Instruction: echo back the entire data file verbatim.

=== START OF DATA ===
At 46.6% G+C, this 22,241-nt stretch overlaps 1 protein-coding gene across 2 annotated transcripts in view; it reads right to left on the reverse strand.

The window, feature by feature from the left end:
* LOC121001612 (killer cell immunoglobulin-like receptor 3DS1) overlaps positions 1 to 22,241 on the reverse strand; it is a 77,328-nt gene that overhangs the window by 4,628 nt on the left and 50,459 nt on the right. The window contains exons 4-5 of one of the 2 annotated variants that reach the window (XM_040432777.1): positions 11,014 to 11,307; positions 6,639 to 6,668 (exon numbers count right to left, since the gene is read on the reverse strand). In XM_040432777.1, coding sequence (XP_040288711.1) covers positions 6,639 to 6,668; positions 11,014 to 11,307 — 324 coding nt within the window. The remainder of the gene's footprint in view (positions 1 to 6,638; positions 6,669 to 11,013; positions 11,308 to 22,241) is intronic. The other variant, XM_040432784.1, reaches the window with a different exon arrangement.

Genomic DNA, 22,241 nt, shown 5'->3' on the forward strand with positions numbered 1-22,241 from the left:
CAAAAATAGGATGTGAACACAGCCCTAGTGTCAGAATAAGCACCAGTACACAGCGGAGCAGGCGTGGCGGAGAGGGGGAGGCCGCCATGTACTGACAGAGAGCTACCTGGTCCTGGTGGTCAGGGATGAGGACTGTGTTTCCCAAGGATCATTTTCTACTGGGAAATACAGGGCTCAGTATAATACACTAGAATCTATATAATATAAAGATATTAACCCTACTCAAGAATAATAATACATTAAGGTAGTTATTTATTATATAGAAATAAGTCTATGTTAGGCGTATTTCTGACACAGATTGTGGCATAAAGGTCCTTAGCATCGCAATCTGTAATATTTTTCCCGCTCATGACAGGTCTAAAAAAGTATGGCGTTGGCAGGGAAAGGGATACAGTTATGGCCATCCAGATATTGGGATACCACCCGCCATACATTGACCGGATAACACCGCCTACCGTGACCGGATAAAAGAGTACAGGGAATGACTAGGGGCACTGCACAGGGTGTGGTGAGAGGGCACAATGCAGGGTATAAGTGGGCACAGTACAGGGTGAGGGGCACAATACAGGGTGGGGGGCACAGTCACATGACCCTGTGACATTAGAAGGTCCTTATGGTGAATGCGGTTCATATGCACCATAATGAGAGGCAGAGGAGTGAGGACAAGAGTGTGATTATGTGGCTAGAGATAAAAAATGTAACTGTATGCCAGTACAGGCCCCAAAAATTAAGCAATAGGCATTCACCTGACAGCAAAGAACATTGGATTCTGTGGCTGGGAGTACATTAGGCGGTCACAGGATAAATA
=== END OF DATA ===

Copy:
At 46.6% G+C, this 22,241-nt stretch overlaps 1 protein-coding gene across 2 annotated transcripts in view; it reads right to left on the reverse strand.

The window, feature by feature from the left end:
* LOC121001612 (killer cell immunoglobulin-like receptor 3DS1) overlaps positions 1 to 22,241 on the reverse strand; it is a 77,328-nt gene that overhangs the window by 4,628 nt on the left and 50,459 nt on the right. The window contains exons 4-5 of one of the 2 annotated variants that reach the window (XM_040432777.1): positions 11,014 to 11,307; positions 6,639 to 6,668 (exon numbers count right to left, since the gene is read on the reverse strand). In XM_040432777.1, coding sequence (XP_040288711.1) covers positions 6,639 to 6,668; positions 11,014 to 11,307 — 324 coding nt within the window. The remainder of the gene's footprint in view (positions 1 to 6,638; positions 6,669 to 11,013; positions 11,308 to 22,241) is intronic. The other variant, XM_040432784.1, reaches the window with a different exon arrangement.

Genomic DNA, 22,241 nt, shown 5'->3' on the forward strand with positions numbered 1-22,241 from the left:
CAAAAATAGGATGTGAACACAGCCCTAGTGTCAGAATAAGCACCAGTACACAGCGGAGCAGGCGTGGCGGAGAGGGGGAGGCCGCCATGTACTGACAGAGAGCTACCTGGTCCTGGTGGTCAGGGATGAGGACTGTGTTTCCCAAGGATCATTTTCTACTGGGAAATACAGGGCTCAGTATAATACACTAGAATCTATATAATATAAAGATATTAACCCTACTCAAGAATAATAATACATTAAGGTAGTTATTTATTATATAGAAATAAGTCTATGTTAGGCGTATTTCTGACACAGATTGTGGCATAAAGGTCCTTAGCATCGCAATCTGTAATATTTTTCCCGCTCATGACAGGTCTAAAAAAGTATGGCGTTGGCAGGGAAAGGGATACAGTTATGGCCATCCAGATATTGGGATACCACCCGCCATACATTGACCGGATAACACCGCCTACCGTGACCGGATAAAAGAGTACAGGGAATGACTAGGGGCACTGCACAGGGTGTGGTGAGAGGGCACAATGCAGGGTATAAGTGGGCACAGTACAGGGTGAGGGGCACAATACAGGGTGGGGGGCACAGTCACATGACCCTGTGACATTAGAAGGTCCTTATGGTGAATGCGGTTCATATGCACCATAATGAGAGGCAGAGGAGTGAGGACAAGAGTGTGATTATGTGGCTAGAGATAAAAAATGTAACTGTATGCCAGTACAGGCCCCAAAAATTAAGCAATAGGCATTCACCTGACAGCAAAGAACATTGGATTCTGTGGCTGGGAGTACATTAGGCGGTCACAGGATAAATA